Compiled from Times wires
© St. Petersburg Times,
published July 29, 2001
HOUSTON -- There was a time Crystal Robinson might have hesitated. She didn't Saturday.
Robinson's three-pointer with 19 seconds left and Vickie Johnson's two free throws with four seconds remaining gave the New York Liberty a 64-61 victory over the Comets on Saturday.
"Crystal used to miss two or three shots and she'd get down on herself," New York coach Richie Adubato said. "We told her that we wanted her to keep shooting."
Teresa Weatherspoon fed Robinson the ball as Comets guard Janeth Arcain, who was guarding Robinson, pulled off.
Robinson led the Liberty with 15 points, and Tari Phillips and Sue Wicks each added 14.
Houston led 49-41 with 9:32 to play, but the Liberty rallied and took a 59-55 lead with 2:53 to play on a basket by Phillips.
Phillips scored 10 of her 14 points in the fourth quarter. She left the court briefly after being hit in the mouth by Tina Thompson with 6:55 to play.
Thompson made only 4 of 20 but her three-point basket with 1:03 to play and two free throws with 32 seconds left gave the Comets a 61-59 lead before the Liberty rallied.
CLEVELAND 55, DETROIT 50: Merlakia Jones scored 12 and Rushia Brown 10 for the visiting Rockers, who took the lead for good on a basket by Ann Wauters with five minutes remaining.
The Shock, who led 50-49 at one point, did not score in the final 5:28.
Cleveland, which leads the Eastern Conference at 19-6, had its seven-game winning streak and record 16-game home winning streak snapped Friday in a loss to Indiana.
PHOENIX: General manager Seth Sulka said if Lisa Harrison posed for Playboy she would be in violation of the morals clause in her contract.
Harrison won the magazine Web site's "Sexiest Babes of the WNBA" contest and first prize was the opportunity to pose for the magazine for a reported $250,000, roughly equivalent to seven seasons of WNBA salary. Harrison earns about $35,000.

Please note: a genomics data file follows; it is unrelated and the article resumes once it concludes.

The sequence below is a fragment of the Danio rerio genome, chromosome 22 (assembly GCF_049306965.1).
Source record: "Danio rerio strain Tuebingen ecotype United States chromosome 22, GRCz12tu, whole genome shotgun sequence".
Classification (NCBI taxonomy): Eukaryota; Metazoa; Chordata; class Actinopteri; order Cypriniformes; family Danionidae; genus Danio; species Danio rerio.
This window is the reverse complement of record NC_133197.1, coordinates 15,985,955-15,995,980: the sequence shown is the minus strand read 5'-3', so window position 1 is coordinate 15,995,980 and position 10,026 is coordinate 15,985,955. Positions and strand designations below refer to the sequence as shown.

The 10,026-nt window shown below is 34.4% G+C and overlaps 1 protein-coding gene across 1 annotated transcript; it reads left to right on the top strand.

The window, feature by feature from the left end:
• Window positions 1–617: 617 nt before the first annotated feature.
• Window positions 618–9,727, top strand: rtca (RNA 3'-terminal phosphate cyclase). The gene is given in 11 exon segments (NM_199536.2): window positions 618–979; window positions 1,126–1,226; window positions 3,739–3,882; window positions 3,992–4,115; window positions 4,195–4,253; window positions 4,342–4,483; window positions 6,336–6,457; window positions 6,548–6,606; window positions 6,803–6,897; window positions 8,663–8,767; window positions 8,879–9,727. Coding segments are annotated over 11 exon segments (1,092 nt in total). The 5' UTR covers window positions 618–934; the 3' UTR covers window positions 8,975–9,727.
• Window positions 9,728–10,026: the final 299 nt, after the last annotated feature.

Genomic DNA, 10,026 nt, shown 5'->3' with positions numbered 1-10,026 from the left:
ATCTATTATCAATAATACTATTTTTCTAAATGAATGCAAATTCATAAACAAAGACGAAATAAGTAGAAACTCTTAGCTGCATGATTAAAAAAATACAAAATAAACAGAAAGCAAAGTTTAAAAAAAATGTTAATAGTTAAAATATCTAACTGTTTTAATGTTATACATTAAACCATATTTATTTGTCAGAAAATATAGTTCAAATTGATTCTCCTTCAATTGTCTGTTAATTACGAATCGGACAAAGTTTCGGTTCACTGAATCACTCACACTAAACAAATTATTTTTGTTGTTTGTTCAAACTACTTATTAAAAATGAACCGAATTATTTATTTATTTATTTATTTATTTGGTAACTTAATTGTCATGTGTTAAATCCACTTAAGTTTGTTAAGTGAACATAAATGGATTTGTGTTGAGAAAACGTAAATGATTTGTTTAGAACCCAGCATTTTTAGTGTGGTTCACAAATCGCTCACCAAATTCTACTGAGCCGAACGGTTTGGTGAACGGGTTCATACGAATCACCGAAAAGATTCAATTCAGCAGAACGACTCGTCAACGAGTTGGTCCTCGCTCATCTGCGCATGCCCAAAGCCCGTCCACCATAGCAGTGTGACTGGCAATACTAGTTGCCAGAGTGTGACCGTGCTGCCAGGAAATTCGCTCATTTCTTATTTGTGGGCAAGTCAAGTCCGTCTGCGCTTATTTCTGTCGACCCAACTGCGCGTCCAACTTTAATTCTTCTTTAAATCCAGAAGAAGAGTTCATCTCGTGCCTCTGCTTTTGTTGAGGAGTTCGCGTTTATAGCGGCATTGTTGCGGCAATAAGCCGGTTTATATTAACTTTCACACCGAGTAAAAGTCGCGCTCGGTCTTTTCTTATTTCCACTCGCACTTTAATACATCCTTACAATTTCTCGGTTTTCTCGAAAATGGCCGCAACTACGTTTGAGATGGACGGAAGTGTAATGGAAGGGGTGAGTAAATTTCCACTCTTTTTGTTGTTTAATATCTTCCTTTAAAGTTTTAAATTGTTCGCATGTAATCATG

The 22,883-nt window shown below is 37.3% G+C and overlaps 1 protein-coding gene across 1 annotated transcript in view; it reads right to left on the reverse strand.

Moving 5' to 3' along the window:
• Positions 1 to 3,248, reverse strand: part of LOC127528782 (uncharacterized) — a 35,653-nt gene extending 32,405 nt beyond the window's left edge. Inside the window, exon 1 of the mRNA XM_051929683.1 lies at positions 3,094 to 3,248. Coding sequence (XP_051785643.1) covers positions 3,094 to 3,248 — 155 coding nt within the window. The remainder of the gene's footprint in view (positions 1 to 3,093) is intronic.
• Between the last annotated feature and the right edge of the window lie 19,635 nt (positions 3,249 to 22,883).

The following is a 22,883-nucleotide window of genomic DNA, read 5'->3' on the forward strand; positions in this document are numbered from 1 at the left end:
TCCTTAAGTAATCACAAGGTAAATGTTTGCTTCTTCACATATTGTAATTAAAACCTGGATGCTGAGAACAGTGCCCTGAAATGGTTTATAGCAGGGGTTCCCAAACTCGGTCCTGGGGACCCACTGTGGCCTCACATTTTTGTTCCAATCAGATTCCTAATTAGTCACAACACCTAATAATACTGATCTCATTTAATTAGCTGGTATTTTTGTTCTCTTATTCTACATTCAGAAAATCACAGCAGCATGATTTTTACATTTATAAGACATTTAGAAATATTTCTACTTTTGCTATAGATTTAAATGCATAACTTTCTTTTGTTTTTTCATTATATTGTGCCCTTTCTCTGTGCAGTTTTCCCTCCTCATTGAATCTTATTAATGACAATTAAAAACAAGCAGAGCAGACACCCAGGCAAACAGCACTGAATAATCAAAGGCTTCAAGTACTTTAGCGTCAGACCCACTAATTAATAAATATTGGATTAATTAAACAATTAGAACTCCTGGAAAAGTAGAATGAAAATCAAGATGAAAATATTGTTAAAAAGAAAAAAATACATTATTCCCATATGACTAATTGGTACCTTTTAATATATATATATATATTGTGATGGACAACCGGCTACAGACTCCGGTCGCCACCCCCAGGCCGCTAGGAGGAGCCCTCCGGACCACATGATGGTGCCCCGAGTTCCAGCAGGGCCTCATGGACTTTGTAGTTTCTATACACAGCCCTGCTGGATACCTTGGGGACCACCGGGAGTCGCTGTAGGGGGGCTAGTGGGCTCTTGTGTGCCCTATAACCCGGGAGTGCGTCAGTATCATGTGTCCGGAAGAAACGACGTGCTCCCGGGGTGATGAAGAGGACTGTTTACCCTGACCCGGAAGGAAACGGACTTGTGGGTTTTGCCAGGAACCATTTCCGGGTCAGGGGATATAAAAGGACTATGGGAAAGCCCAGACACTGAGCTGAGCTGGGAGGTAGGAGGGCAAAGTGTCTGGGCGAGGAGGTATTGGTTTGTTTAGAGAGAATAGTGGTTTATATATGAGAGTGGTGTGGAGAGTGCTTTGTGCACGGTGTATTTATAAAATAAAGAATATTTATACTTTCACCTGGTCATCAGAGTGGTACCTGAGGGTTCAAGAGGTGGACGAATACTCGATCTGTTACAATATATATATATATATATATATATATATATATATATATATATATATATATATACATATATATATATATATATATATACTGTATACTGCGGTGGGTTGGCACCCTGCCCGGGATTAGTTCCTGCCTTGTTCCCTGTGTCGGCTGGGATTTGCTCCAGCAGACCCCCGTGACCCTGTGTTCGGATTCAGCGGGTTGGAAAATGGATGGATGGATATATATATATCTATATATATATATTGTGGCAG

DIVERSE HIRING: The WNBA has the best record of diverse hiring in pro and college sports, according to a report released by a sports research center at Northeastern University in Boston.
The study, the Racial and Gender Report Card, gave the WNBA an overall grade of A under the evaluation system it used over eight other major organizations, including the NBA, NFL and Major League Baseball. The NHL had the worst scores.
HEAT: Forward LaPhonso Ellis is changing teams for the third time in four years, signing a three-year contract worth about $10-million.
Ellis, 31, resurrected his injury-plagued career last season, playing in all 82 games and averaging 9.4 points, 6 rebounds and 23.8 minutes for the Minnesota Timberwolves.
The 6-foot-8 Ellis could start at small forward or give Miami an experienced role player off the bench.
He was a candidate for the league's Sixth Man Award last season.
"I don't really have any expectations," Ellis said. "I'm coming to just serve, bring the talent I have to the table to try to do whatever it is necessary to help us win basketball games. Some nights that will be scoring, some nights that may be rebounding and some that may just be coming up with the big stop."
NETS: Sal DiFazio, the agent for the former star Jayson Williams, refuted rumors that Williams is hoping to return.
The 33-year-old Williams, forced to retire last summer because of a broken right leg, sparked the imaginations of some reporters by being in highly competitive games at the YMCA in Somerville, N.J., a few days a week.
"He can't come back," DiFazio said. "He told me the other day that he won't be playing for a while because his back was hurting him. He said, "Man, I'm getting old.' "
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